|If you are adapting to an existing plumbing system, at some point you will probably need to order plumbing adapter fittings to connect tubing or hose to a threaded fitting in the original system. For the connection to be secure and leak-free, you need to select the adapter fitting with the correct thread size, but also the correct sealing flare type. With all of the adapter fittings we offer, this might seem like a complicated ordeal. In reality, you only need to identify 2 features of the fitting, and each is an simple, either-or choice.|
Male vs Female
Let's start with the easy one. Do you need a male fitting or a female fitting? The terms Male and Female always refer to the threads on the fitting. Which is which? Male threads are on the outside, like a bolt. Female threads are on the inside, like a nut. The male threads screw into the female threads.
This sometimes leads to confusion when dealing with hard brake lines and other rigid tubing. These pipes usually have a male-threaded nut at the end. Calling it a "nut" often confuses people because hardware nuts have female threads. No matter, it is a plumbing fitting with external threads that screw into something else, so it is considered a male fitting.
|Male Threaded Fitting||Female Threaded Fitting|
Concave or Convex
This is what causes most of the head-scratching, but again it is very simple and easy to tell what you have. Concave and convex always refer to the sealing flare at the end of the fitting. In the case of a male fitting, we're talking about the tip of the fitting. For a female fitting, we're talking about the bottom of the threads, inside the fitting. A Concave flare is hollow (like a cave). A Convex flare sticks out at you. (Sorry, I don't have a handy mnemonic to remember convex. I always have to go back to concave. "Convex would vex you if you sat on it..." because it would poke you? CONvEx is like a CONE? Anyone have a better way to remember convex?)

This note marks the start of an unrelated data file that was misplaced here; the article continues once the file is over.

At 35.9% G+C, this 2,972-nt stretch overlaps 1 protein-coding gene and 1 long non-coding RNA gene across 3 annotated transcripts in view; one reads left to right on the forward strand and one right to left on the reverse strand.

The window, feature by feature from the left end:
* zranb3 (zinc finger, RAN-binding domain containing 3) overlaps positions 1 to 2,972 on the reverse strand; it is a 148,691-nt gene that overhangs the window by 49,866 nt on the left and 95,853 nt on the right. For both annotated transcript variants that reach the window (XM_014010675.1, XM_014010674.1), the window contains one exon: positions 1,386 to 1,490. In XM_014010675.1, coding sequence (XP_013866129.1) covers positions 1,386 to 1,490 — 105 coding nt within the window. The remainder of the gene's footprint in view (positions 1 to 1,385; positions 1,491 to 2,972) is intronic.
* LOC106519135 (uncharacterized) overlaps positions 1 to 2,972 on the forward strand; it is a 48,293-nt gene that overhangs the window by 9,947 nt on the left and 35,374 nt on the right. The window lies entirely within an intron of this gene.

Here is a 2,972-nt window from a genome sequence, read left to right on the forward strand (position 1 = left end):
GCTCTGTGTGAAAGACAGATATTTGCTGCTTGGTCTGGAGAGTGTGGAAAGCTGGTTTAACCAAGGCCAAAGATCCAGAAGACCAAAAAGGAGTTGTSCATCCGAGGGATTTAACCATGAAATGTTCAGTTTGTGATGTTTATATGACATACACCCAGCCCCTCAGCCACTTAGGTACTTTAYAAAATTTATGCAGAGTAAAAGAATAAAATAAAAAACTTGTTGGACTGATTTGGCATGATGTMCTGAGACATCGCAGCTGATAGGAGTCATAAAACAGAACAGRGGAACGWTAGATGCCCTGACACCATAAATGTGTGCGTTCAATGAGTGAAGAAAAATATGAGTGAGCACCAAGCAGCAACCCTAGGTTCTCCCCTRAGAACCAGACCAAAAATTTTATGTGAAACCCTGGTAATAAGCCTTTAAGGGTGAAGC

|Concave Seat||Convex Seat|
As you can see, there are only 4 choices when it comes to a gender/flare description.
Note that these definitions are gender-neutral: they are the same whether you are looking at a male-threaded fitting or a female-threaded fitting. A male fitting with a convex flare has an end that sticks out at you. A female fitting with a convex flare has a cone at the base of the threads sticking out at you.
A male fitting with a concave flare will seal on a female fitting with a convex flare.
A male fitting with a convex flare will seal on a female fitting with a concave flare.
AN fittings are one example of a male convex/female concave combination. The male AN fitting has a 37° convex flare; female AN hose ends have 37° concave flares. BSP fittings usually use a male concave/female convex combination. Male BSP fittings typically have a 60° concave flare; female BSP hose ends have a rounded convex flare.
Why not call it Inverted Flare, Double Flare, or Bubble Flare?
We use the terms Concave and Convex because they do not rely on any interpretation or personal history. They are black-and-white, dictionary definitions. Concave is always hollow like a cave, and Convex always sticks out at you.
We get it, you grew up calling it "Double Flare." The trouble is, "Double Flare" does not have a universal definition. Some people use Double Flare to mean Inverted Flare (because the tubing wall is doubled over on itself at the end). Some others might be referring to a Bubble Flare (the end of the tubing is shaped like a bubble, but it takes two flaring operations to get there). Inverted Flare is slightly less confusing because it does have a (nearly) universally accepted definition, but what's the opposite of that? Do you think a female fitting with a "bubble flare" has a concave seat or a convex seat? Chances are, the next customer we talk to won't agree with you.
Perhaps the most confusing request we get is for "metric flare." The trouble is that there is no such thing as a metric flare. Metric fittings using a concave male/convex female seal are as common as the convex male/concave female combination.
Male threaded fittings with concave flares work with female fittings with convex flares, and vice versa.
AN fittings use a male convex/female concave combination. BSP fittings usually use a male concave/female convex combination.
This article was first published on 3/10/2017.